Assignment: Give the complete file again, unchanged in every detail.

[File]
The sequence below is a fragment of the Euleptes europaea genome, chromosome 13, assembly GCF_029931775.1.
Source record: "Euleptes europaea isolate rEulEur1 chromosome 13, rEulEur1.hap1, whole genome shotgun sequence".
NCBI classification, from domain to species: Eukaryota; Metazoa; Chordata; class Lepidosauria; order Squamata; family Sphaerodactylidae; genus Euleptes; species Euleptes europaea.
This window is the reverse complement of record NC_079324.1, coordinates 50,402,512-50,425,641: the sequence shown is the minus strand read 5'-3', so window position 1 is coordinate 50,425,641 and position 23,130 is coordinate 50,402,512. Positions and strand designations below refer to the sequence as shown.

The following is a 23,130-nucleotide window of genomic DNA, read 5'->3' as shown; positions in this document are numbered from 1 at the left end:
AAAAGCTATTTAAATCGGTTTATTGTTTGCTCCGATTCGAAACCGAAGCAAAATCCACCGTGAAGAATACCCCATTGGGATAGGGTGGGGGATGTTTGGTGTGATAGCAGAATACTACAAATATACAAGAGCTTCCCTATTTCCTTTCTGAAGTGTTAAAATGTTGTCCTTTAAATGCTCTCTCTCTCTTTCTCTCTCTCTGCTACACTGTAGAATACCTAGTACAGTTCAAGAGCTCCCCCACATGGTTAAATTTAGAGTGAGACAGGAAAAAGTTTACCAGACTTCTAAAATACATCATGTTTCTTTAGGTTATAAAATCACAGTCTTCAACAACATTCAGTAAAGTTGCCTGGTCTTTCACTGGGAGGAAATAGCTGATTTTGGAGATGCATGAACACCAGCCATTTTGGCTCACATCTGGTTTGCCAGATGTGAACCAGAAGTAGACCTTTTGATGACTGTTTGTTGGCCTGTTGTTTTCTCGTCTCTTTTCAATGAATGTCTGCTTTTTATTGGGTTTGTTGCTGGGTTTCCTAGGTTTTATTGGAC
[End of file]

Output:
The sequence below is a fragment of the Euleptes europaea genome, chromosome 13, assembly GCF_029931775.1.
Source record: "Euleptes europaea isolate rEulEur1 chromosome 13, rEulEur1.hap1, whole genome shotgun sequence".
NCBI classification, from domain to species: Eukaryota; Metazoa; Chordata; class Lepidosauria; order Squamata; family Sphaerodactylidae; genus Euleptes; species Euleptes europaea.
This window is the reverse complement of record NC_079324.1, coordinates 50,402,512-50,425,641: the sequence shown is the minus strand read 5'-3', so window position 1 is coordinate 50,425,641 and position 23,130 is coordinate 50,402,512. Positions and strand designations below refer to the sequence as shown.

The following is a 23,130-nucleotide window of genomic DNA, read 5'->3' as shown; positions in this document are numbered from 1 at the left end:
AAAAGCTATTTAAATCGGTTTATTGTTTGCTCCGATTCGAAACCGAAGCAAAATCCACCGTGAAGAATACCCCATTGGGATAGGGTGGGGGATGTTTGGTGTGATAGCAGAATACTACAAATATACAAGAGCTTCCCTATTTCCTTTCTGAAGTGTTAAAATGTTGTCCTTTAAATGCTCTCTCTCTCTTTCTCTCTCTCTGCTACACTGTAGAATACCTAGTACAGTTCAAGAGCTCCCCCACATGGTTAAATTTAGAGTGAGACAGGAAAAAGTTTACCAGACTTCTAAAATACATCATGTTTCTTTAGGTTATAAAATCACAGTCTTCAACAACATTCAGTAAAGTTGCCTGGTCTTTCACTGGGAGGAAATAGCTGATTTTGGAGATGCATGAACACCAGCCATTTTGGCTCACATCTGGTTTGCCAGATGTGAACCAGAAGTAGACCTTTTGATGACTGTTTGTTGGCCTGTTGTTTTCTCGTCTCTTTTCAATGAATGTCTGCTTTTTATTGGGTTTGTTGCTGGGTTTCCTAGGTTTTATTGGAC